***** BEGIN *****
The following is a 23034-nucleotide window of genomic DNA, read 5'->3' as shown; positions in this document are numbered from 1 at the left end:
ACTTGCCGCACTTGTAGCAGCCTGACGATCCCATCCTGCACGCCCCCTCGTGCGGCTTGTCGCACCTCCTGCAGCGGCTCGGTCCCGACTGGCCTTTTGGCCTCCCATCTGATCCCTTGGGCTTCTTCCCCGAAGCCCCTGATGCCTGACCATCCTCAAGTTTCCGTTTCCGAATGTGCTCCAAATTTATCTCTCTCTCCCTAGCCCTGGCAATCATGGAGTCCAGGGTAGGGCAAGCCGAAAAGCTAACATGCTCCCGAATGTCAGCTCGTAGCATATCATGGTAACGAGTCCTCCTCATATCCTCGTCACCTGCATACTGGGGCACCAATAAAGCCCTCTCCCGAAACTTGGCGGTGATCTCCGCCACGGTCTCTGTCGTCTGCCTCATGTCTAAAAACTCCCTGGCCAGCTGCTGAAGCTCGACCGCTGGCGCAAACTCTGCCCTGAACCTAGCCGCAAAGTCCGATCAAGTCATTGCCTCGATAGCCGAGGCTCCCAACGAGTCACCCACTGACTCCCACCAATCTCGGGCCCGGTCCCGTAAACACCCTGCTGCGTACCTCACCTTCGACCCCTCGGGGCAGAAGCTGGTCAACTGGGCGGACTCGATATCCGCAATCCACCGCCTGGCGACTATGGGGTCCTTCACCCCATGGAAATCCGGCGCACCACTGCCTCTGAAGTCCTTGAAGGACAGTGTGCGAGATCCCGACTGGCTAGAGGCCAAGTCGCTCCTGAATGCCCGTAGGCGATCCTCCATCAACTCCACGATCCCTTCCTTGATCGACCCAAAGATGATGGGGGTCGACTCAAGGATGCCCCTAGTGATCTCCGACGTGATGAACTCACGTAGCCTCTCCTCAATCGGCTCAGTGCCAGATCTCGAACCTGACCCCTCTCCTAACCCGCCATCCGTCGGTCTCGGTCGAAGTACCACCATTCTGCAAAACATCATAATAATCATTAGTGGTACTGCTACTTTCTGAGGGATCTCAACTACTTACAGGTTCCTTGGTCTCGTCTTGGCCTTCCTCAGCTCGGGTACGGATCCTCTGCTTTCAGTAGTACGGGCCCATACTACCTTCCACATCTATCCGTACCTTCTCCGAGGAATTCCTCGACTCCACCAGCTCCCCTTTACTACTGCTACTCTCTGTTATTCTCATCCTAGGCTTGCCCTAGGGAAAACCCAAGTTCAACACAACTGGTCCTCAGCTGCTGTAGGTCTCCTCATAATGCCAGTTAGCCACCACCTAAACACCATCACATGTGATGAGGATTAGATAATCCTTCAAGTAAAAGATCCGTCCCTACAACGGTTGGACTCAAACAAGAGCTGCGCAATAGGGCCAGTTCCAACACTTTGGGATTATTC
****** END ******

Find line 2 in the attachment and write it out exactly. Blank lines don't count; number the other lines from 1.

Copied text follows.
ACTTGCCGCACTTGTAGCAGCCTGACGATCCCATCCTGCACGCCCCCTCGTGCGGCTTGTCGCACCTCCTGCAGCGGCTCGGTCCCGACTGGCCTTTTGGCCTCCCATCTGATCCCTTGGGCTTCTTCCCCGAAGCCCCTGATGCCTGACCATCCTCAAGTTTCCGTTTCCGAATGTGCTCCAAATTTATCTCTCTCTCCCTAGCCCTGGCAATCATGGAGTCCAGGGTAGGGCAAGCCGAAAAGCTAACATGCTCCCGAATGTCAGCTCGTAGCATATCATGGTAACGAGTCCTCCTCATATCCTCGTCACCTGCATACTGGGGCACCAATAAAGCCCTCTCCCGAAACTTGGCGGTGATCTCCGCCACGGTCTCTGTCGTCTGCCTCATGTCTAAAAACTCCCTGGCCAGCTGCTGAAGCTCGACCGCTGGCGCAAACTCTGCCCTGAACCTAGCCGCAAAGTCCGATCAAGTCATTGCCTCGATAGCCGAGGCTCCCAACGAGTCACCCACTGACTCCCACCAATCTCGGGCCCGGTCCCGTAAACACCCTGCTGCGTACCTCACCTTCGACCCCTCGGGGCAGAAGCTGGTCAACTGGGCGGACTCGATATCCGCAATCCACCGCCTGGCGACTATGGGGTCCTTCACCCCATGGAAATCCGGCGCACCACTGCCTCTGAAGTCCTTGAAGGACAGTGTGCGAGATCCCGACTGGCTAGAGGCCAAGTCGCTCCTGAATGCCCGTAGGCGATCCTCCATCAACTCCACGATCCCTTCCTTGATCGACCCAAAGATGATGGGGGTCGACTCAAGGATGCCCCTAGTGATCTCCGACGTGATGAACTCACGTAGCCTCTCCTCAATCGGCTCAGTGCCAGATCTCGAACCTGACCCCTCTCCTAACCCGCCATCCGTCGGTCTCGGTCGAAGTACCACCATTCTGCAAAACATCATAATAATCATTAGTGGTACTGCTACTTTCTGAGGGATCTCAACTACTTACAGGTTCCTTGGTCTCGTCTTGGCCTTCCTCAGCTCGGGTACGGATCCTCTGCTTTCAGTAGTACGGGCCCATACTACCTTCCACATCTATCCGTACCTTCTCCGAGGAATTCCTCGACTCCACCAGCTCCCCTTTACTACTGCTACTCTCTGTTATTCTCATCCTAGGCTTGCCCTAGGGAAAACCCAAGTTCAACACAACTGGTCCTCAGCTGCTGTAGGTCTCCTCATAATGCCAGTTAGCCACCACCTAAACACCATCACATGTGATGAGGATTAGATAATCCTTCAAGTAAAAGATCCGTCCCTACAACGGTTGGACTCAAACAAGAGCTGCGCAATAGGGCCAGTTCCAACACTTTGGGATTATTC